Not only does not rely on purchasing objectives address China`s problematic policy, which harms Americans, but it also helps to consolidate government planning, contrary to market results. In particular, because China continues to impose discriminatory retaliatory duties on U.S. exporters, only its state-owned enterprises, not the Chinese private sector, will increase many purchases to meet their commitments, the opposite of what U.S. politicians say they want. The objectives of the agreement also send signals to America`s allies that the United States is primarily interested in China diverting imports from its suppliers, rather than attacking China`s problematic policies and undermining their confidence in U.S. policy. The United States and China have reached a historic and binding agreement on a first-phase trade agreement, which requires structural reforms and other changes to China`s economic and trade regime in the areas of intellectual property, technology transfer, agriculture, financial services, currency and currencies. The Phase One agreement also provides for China to make significant additional purchases of goods and services in the United States in the coming years. It is important that the agreement creates a robust dispute resolution system that ensures timely and effective implementation and implementation.
The United States has agreed to substantially amend its customs measures in accordance with Section 301. The agreement also contains obligations, at least on paper, to stop the forced transfer of U.S. technology to Chinese competitors. Companies have long complained about having to issue valuable business secrets and technologies to do business in China. China has pledged not to require such transfers, even if companies apply for certain government licenses or authorizations. One of the centerpieces of the agreement is China`s commitment to purchase at least $200 billion in additional U.S. goods and services over the next two years. Among the $200 billion in additional purchases, it should be noted that while the agreement is seen as a win-win situation for both countries, the private sector may not yet be easy.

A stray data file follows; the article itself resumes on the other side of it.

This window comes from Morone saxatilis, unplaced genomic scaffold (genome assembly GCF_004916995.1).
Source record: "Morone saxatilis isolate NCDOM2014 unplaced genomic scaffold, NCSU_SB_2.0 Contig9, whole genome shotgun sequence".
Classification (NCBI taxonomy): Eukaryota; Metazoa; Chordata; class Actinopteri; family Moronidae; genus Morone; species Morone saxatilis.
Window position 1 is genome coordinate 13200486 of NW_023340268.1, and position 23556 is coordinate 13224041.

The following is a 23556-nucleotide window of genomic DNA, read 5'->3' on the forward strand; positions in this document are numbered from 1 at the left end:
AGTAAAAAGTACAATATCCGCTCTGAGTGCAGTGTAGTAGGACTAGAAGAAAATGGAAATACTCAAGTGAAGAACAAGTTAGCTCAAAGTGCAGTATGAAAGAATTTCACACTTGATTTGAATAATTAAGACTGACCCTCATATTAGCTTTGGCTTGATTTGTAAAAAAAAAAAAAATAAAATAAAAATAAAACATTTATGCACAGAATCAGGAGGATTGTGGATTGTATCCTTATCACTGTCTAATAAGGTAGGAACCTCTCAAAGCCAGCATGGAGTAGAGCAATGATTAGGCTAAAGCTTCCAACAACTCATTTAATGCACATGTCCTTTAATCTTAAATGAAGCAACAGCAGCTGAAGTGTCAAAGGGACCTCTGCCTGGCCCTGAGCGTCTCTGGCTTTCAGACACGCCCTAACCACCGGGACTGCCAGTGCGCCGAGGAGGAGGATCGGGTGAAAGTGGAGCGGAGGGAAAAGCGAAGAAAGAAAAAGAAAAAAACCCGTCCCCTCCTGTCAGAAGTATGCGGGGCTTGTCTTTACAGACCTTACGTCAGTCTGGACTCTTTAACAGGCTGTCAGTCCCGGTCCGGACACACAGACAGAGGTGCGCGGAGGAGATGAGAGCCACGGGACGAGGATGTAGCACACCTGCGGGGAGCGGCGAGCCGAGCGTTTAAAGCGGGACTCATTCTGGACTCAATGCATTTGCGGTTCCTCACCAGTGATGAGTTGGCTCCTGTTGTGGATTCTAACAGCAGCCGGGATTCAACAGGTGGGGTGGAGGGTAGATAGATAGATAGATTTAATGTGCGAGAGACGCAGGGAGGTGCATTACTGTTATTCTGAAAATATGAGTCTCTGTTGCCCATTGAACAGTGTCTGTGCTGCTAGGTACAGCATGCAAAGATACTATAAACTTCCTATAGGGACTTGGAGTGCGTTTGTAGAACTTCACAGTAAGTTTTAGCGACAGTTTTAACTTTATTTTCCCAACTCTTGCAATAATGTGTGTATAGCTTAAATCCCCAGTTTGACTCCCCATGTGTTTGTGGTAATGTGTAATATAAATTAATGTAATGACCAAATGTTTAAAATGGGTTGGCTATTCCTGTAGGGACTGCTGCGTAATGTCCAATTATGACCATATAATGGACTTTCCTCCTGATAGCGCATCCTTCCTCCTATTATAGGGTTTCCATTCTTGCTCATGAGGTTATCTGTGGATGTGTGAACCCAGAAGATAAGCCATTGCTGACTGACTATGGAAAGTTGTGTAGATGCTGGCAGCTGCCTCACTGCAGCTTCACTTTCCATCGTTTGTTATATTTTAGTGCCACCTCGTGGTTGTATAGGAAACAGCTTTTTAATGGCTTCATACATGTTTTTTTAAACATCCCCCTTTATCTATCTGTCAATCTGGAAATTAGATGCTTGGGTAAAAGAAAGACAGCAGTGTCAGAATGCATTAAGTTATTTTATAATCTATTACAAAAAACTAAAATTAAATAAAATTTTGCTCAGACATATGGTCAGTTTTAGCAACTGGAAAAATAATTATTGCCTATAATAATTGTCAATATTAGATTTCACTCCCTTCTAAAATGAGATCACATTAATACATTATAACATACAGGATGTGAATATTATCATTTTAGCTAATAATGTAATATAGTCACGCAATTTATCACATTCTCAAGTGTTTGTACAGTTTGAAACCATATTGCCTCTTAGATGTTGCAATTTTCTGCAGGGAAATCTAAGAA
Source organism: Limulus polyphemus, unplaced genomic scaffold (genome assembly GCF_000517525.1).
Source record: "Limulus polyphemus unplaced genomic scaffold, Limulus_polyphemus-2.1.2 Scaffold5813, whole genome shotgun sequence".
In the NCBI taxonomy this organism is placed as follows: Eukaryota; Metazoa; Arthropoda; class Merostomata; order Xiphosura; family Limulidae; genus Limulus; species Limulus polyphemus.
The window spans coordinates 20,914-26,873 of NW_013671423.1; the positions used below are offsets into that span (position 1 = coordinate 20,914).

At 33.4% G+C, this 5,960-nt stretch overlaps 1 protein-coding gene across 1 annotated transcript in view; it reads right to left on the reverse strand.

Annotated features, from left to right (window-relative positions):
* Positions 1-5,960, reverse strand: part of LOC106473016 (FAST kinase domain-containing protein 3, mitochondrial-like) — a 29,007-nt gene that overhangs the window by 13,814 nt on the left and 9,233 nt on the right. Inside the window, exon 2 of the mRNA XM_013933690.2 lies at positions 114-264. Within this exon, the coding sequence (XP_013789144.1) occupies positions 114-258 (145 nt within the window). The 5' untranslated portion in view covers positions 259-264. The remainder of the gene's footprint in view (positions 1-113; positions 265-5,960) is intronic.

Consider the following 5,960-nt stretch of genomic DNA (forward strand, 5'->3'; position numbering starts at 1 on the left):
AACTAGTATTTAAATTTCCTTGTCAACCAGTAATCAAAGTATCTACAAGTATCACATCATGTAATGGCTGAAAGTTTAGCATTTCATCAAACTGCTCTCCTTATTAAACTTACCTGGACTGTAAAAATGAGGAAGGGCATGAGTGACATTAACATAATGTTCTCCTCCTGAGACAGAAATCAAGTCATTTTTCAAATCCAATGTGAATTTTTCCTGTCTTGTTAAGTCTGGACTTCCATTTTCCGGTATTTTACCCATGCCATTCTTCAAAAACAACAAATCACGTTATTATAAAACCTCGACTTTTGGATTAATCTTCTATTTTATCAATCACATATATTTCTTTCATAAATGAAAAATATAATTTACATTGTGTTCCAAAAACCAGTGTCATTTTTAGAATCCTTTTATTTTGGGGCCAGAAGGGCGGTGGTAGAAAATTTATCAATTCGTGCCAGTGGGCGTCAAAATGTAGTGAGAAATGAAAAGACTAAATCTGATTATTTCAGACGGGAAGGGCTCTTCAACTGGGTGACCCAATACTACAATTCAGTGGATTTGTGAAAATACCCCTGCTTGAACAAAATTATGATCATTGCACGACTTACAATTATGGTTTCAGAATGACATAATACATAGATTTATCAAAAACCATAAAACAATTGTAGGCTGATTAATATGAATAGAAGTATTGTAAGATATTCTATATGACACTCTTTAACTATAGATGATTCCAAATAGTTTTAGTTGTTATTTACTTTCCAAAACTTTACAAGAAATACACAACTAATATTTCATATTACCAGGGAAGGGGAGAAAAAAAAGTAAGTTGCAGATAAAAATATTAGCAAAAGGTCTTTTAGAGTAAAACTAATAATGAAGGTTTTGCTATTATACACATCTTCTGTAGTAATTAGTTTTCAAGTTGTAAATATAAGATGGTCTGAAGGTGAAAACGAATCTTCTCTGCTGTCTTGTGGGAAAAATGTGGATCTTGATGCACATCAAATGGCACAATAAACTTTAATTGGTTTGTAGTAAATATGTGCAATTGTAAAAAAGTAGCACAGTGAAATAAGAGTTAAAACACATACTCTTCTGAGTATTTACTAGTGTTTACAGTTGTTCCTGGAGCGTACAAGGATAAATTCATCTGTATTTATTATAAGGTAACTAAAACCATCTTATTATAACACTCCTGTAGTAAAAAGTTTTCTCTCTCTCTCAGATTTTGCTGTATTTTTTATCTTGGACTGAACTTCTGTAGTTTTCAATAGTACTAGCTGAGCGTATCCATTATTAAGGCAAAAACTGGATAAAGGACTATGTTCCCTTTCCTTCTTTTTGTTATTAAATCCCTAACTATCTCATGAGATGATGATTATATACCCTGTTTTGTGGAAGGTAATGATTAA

Companies on both sides have experienced two years of instability to push them to expand their businesses, find new suppliers and sell them in more diversified markets or focus on the Chinese market itself. All these obstacles and complications lead to political failure. Regardless of who is president, the United States must get China to liberalize its tariffs, reduce non-tariff barriers, and streamline its subsidies and other practices that distort economic incentives. In response to Trump`s trade war, China imposed additional tariffs on more than 50 percent of U.S. exports in 2018 and 2019. It is mysterious that the legal text of the first phase of the agreement did not remove, reduce or even mention the word “tariffs,” and it did little to address the major trade problems that the United States has with China. Instead, the Trump administration has provided an excellent case study on why simple purchase commitments can`t go around. Recognising the importance of their agricultural sectors, ensuring a safe and reliable supply of food and agricultural products, and supporting the demand for food and agricultural products from the peoples of both countries, [the contracting parties] intend to intensify agricultural cooperation, expand the market for food and agricultural products in each part and promote the growth of food and agricultural trade.